Mom and Dad are in their new apartment at the assisted living facility. More than an apartment, it’s a holding area for their transition from life on earth to life everlasting. And yet I talk with them about this new stage of their life as if it’s something to be celebrated, as if they’re teenagers who’ve just moved from the family home to their own long-awaited place.
It’s a struggle to remain upbeat when you know you’re lying.
I get a tiny taste of what they are experiencing when my mom calls me every morning to ask about the growing list of medical appointments for my dad—physical therapy, occupational therapy, speech therapy, skilled nursing care, urology. She can’t keep it straight. She has her own list of appointments at the Center for Brain Health—brain scans, mostly, to measure how much her brain has been eaten away by the neuritis plaques and neurofibrillary tangles of Alzheimer’s.
“The calendar is filled up again,” she says. I hear her desperate tone as she asks, “When do you think we’re going to be finished with all of this?”
“I know it’s hard,” I say.
“When we came here I didn’t think it was going to be like this.”
Neither did I. One day my dad had trouble walking and the next my siblings and I were on a rushed and desperate search for a new place where our parents could live together safely.
I have nothing to offer my mom to ease her anxiety except my presence. Eventually she won’t realize what is happening, and I guess it won’t hurt her so much. I guess that day will be a blessing.
I’m ashamed to say this: everything within me wants to escape.
Last week, I did escape. My daughter and I had planned almost a year ago to travel to Haiti on a mission trip. With everything going on, I hadn’t been able to think about the trip until 12 days ago, the day before we left, when I was forced to finally pack our bags. I didn’t want to go.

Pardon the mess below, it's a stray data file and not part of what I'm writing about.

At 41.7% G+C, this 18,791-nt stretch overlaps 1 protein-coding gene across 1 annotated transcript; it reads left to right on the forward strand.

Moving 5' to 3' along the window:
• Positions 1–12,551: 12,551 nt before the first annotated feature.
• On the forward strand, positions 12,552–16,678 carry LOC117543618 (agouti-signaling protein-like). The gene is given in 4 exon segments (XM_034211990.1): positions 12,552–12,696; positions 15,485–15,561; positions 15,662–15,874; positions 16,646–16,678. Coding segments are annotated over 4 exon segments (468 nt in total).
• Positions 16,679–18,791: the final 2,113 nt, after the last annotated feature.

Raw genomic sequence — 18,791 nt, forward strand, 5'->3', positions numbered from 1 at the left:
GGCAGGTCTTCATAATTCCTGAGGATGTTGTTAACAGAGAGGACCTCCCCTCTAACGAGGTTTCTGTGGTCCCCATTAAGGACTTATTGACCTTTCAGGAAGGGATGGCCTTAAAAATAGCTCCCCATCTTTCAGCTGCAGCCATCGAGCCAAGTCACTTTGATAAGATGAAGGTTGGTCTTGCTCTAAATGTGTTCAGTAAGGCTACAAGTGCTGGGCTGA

It turned out to be what I needed. In Haiti, I escaped fully from the reality of my current life of care-taking. I wasn’t in charge, so I did what I was told, and I laughed and played between assignments. The calluses I’d grown to protect, my raw emotions, began to heal from disuse.
I have been home three days. My emotions are now closer to the surface, and I find myself welling up at awkward moments—when I wait at the red light, as I drop off my children at school, while I stir the vegetables I’m sautéing for dinner.
I am selfish. Everything within me wants to escape. Not so much the experience of losing my parents as the pain of it. I want to counteract the pain with feelings of passion and comfort. If I focus on observing myself objectively, I see a grown-up woman with a lot of responsibilities who is a vulnerable little girl underneath. She is looking for someone to take over, to hold her, to rock her to sleep and tell her everything is going to be okay. She needs a mother. If there is no mother available for her, she’ll take a substitute.
The Lord gave me a verse the day I packed for our trip to Haiti. I had found it in my Bible and written it in the margin. Throughout the week in Haiti, I decorated it with color and embellishment. And still, I did not see the message there for me.
I see it now, three days into my return to reality.
“Be on your guard; stand firm in the faith; be courageous; be strong.” 1 Corinthians 16:13.
Be on your guard. I see now that there is danger in vulnerability when it is offered to anything or anyone other than God. By this, I don’t mean that I cannot trust another with my vulnerable places. What I mean is that I cannot seek escape through a full schedule or a glass of wine or another human being. I must stand firm in my faith, allowing My Father to bring me the comfort I crave. I have to trust that He alone can give me what I need to keep standing in the middle of pain and agony.
I want to escape. Everything within me desires it. I crave a savior. I am grateful that my God reminds me that I already have one.